The Galway national shell factory

During the First World War, towns and cities throughout Britain and Ireland had factories producing munitions for the battlefield. Galway was not one of these locations and indeed many Galwegians were travelling to the UK to work in these factories. There was a lot of criticism over this and so the members of the Urban Council and some local industrialists began a lobbying campaign to attract such an industry to the city. It would create employment and would be beneficial to the community.

A company was formed, funds were secured and the War Office in London was approached. John Redmond and his Irish Party lobbied on behalf of the city.

By July of 1916, it was announced that plans for the factory were almost complete. An engineer with the Midland Great Western Railway, Mr. Morton, happened to be a munitions expert and he was big help.

A number of sites were explored and eventually, it was decided that the Earl's Island site, which had housed Persse's Bonded Warehouse, was the most suitable. There were some legal difficulties regarding the site and the deeds, but by Christmas 1916, these were solved.

The machinery for the production of artillery shells arrived a few weeks later, and was installed in the plant within a month. A lady superintendent from the Dublin National Shell Factory arrived to conduct interviews for prospective employees. Government regulations stipulated that only 5% of the workforce would be male, all the rest were female.

Those women who were offered jobs were taken to Dublin or London for training, so that when the factory opened, the staff would be fully prepared and ready. It was their first experience of trade unions, they were represented by the NFWW, the National Federation of Women Workers. Shortly after the plant went into production, an investigative report into its workings found that it was very well laid out, and that the workforce would be producing the required number of shells for the front within a few weeks. 115 people were employed there, working three eight -hour round the clock shifts, it having been decided that shift work was more beneficial than overtime. Nine lathes for boring out the shells were in place to get the production going, and there was provision for extra machines if they were required. The shells had to be boiled to ensure that all traces of oil were removed, and then they were lacquered on the inside to eliminate rust, which could cause premature explosions. The finished shell was painted khaki and coloured stripes were added to indicate high explosives.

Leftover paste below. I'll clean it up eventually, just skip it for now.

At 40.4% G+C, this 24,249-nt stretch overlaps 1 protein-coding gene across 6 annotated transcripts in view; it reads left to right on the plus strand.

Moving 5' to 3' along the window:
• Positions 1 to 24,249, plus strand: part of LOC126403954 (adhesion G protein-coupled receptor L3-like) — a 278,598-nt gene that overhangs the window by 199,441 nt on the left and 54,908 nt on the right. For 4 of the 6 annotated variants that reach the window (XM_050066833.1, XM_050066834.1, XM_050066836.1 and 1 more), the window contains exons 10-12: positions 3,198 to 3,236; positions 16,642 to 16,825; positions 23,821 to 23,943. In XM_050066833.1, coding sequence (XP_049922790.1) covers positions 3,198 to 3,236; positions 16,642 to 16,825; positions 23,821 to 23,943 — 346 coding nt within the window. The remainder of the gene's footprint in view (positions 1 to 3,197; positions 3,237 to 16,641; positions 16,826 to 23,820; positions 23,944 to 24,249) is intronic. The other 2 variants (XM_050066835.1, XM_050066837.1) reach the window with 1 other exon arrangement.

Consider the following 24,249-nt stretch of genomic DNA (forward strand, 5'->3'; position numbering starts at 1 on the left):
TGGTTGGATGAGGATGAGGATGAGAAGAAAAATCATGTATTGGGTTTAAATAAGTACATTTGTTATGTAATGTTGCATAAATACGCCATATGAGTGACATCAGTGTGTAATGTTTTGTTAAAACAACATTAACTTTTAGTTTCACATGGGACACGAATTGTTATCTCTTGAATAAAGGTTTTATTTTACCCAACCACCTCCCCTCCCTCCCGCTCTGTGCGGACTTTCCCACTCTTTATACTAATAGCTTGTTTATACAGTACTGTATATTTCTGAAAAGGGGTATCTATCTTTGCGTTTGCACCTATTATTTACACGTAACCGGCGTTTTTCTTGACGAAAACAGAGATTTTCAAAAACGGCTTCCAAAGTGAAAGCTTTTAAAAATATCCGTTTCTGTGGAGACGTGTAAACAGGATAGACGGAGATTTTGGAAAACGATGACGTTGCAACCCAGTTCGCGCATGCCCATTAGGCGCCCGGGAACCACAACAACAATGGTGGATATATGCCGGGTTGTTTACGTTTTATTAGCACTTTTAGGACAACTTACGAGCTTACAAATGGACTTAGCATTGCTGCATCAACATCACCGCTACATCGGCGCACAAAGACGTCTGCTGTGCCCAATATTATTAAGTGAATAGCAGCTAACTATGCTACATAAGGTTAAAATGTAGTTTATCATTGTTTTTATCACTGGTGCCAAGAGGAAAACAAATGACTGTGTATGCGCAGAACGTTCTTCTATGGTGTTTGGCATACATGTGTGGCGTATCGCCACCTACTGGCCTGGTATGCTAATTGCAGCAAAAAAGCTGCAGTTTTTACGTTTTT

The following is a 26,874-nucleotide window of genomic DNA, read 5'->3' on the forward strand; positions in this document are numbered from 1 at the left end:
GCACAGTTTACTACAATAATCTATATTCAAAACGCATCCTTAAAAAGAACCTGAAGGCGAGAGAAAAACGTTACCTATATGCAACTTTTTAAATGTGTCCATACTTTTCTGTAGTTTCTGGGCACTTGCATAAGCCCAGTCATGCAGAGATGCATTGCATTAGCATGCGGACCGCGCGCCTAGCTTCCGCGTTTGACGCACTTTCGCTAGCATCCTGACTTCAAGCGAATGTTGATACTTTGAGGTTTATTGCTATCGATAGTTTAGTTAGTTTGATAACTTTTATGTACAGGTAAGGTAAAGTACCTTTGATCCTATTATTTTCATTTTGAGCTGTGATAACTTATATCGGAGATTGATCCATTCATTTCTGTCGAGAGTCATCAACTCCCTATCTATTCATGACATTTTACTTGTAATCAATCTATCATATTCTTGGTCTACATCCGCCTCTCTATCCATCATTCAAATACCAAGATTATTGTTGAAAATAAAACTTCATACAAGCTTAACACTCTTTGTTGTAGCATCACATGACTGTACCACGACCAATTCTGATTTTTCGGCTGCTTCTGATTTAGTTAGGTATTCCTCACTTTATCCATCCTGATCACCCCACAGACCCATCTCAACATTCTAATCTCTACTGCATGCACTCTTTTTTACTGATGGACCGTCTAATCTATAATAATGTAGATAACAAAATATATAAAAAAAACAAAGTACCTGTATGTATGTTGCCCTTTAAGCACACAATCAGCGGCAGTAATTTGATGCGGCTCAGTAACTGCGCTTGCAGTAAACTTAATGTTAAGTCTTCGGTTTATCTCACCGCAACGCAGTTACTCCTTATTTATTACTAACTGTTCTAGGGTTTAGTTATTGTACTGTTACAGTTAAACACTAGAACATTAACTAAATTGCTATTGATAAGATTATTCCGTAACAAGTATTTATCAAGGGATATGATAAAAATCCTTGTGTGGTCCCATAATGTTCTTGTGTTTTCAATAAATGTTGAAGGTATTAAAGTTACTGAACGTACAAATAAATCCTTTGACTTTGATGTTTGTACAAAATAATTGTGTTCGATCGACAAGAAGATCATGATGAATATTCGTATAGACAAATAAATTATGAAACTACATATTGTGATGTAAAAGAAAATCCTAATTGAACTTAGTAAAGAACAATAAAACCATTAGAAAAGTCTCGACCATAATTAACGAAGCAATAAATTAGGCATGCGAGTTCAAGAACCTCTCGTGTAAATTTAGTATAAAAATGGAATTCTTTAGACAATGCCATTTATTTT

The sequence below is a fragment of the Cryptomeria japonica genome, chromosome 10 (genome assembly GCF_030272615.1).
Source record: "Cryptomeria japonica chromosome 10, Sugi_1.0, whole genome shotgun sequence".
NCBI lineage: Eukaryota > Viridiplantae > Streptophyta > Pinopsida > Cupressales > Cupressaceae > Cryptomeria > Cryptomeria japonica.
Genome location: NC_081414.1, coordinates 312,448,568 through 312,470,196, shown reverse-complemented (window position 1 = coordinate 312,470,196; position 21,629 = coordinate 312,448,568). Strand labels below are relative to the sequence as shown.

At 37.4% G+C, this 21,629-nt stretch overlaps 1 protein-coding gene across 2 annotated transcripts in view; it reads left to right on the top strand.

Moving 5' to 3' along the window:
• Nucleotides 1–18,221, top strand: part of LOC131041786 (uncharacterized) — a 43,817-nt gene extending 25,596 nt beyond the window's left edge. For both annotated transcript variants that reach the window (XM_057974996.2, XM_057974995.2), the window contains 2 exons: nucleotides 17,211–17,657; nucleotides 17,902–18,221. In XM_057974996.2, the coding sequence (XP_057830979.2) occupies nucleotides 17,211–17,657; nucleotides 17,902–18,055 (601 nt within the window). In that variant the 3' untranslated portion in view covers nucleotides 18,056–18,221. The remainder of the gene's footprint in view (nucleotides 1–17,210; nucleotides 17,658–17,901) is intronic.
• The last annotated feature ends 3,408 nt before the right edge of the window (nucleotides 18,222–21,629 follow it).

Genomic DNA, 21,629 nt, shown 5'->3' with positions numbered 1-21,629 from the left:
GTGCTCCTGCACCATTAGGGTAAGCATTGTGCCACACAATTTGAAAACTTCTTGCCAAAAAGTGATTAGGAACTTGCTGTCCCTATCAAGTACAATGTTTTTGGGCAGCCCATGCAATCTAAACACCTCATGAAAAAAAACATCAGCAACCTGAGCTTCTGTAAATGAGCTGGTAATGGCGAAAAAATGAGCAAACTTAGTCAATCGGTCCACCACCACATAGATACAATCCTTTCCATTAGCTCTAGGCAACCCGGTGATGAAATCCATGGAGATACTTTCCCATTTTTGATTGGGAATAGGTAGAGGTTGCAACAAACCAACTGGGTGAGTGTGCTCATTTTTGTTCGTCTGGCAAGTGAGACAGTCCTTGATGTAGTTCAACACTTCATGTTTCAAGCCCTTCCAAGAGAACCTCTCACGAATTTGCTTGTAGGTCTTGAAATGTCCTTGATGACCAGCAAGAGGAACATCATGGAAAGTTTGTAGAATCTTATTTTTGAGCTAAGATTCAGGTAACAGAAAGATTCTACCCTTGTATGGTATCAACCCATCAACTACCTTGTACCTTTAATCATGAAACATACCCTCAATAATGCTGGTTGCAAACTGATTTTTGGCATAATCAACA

If additional staff were needed, they were taken on through the Labour Exchange and nobody was employed who was already working in another industry. The wages varied from 10s 6d to 17s per week depending on one's experience. There was always a trained nurse on site. The waterpower and the workforce were sufficient to meet demands and the quality of the finished product was of the highest standard.

The factory was a significant employer and local traders experienced a considerable increase in business very quickly. The first shell produced in the plant can be seen in the city museum, ..... the inscription on it reads "Galway National Shell Factory, The First Shell Manufactured, 17.3.1917, presented to Martin McDonogh Esq". Our photograph shows the staff taken in 1917. Most of the above information is taken from "Galway and the Great War" by William Henry.

On Monday next, November 11th at 8pm, the Galway Archaeological and Historical Society will host a lecture given by Dr. Peter Harbison, the title of which is "Berenger and Bigari's Sketching tour of Connacht, 1779". All are welcome to attend.


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